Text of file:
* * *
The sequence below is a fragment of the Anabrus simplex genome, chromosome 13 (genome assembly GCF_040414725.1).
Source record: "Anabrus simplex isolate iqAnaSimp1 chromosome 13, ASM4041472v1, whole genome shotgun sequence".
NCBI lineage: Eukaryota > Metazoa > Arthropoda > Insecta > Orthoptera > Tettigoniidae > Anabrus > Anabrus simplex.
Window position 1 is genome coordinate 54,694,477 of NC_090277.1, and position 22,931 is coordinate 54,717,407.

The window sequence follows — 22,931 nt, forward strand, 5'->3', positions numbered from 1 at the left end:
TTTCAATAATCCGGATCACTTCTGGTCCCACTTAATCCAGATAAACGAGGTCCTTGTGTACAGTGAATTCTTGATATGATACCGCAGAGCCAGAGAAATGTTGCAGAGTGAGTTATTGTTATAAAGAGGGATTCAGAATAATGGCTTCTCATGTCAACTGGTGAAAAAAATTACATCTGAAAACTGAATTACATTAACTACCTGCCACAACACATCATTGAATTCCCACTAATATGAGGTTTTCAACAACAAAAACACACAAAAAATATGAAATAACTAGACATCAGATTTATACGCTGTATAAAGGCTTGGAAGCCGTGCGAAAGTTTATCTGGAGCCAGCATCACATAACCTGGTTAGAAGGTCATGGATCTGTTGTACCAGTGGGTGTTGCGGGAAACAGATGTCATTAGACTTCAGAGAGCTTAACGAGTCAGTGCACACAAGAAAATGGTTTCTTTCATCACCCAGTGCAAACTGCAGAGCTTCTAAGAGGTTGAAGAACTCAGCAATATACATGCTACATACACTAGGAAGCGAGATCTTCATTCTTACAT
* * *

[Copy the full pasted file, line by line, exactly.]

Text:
The sequence below is a fragment of the Anabrus simplex genome, chromosome 13 (genome assembly GCF_040414725.1).
Source record: "Anabrus simplex isolate iqAnaSimp1 chromosome 13, ASM4041472v1, whole genome shotgun sequence".
NCBI lineage: Eukaryota > Metazoa > Arthropoda > Insecta > Orthoptera > Tettigoniidae > Anabrus > Anabrus simplex.
Window position 1 is genome coordinate 54,694,477 of NC_090277.1, and position 22,931 is coordinate 54,717,407.

The window sequence follows — 22,931 nt, forward strand, 5'->3', positions numbered from 1 at the left end:
TTTCAATAATCCGGATCACTTCTGGTCCCACTTAATCCAGATAAACGAGGTCCTTGTGTACAGTGAATTCTTGATATGATACCGCAGAGCCAGAGAAATGTTGCAGAGTGAGTTATTGTTATAAAGAGGGATTCAGAATAATGGCTTCTCATGTCAACTGGTGAAAAAAATTACATCTGAAAACTGAATTACATTAACTACCTGCCACAACACATCATTGAATTCCCACTAATATGAGGTTTTCAACAACAAAAACACACAAAAAATATGAAATAACTAGACATCAGATTTATACGCTGTATAAAGGCTTGGAAGCCGTGCGAAAGTTTATCTGGAGCCAGCATCACATAACCTGGTTAGAAGGTCATGGATCTGTTGTACCAGTGGGTGTTGCGGGAAACAGATGTCATTAGACTTCAGAGAGCTTAACGAGTCAGTGCACACAAGAAAATGGTTTCTTTCATCACCCAGTGCAAACTGCAGAGCTTCTAAGAGGTTGAAGAACTCAGCAATATACATGCTACATACACTAGGAAGCGAGATCTTCATTCTTACAT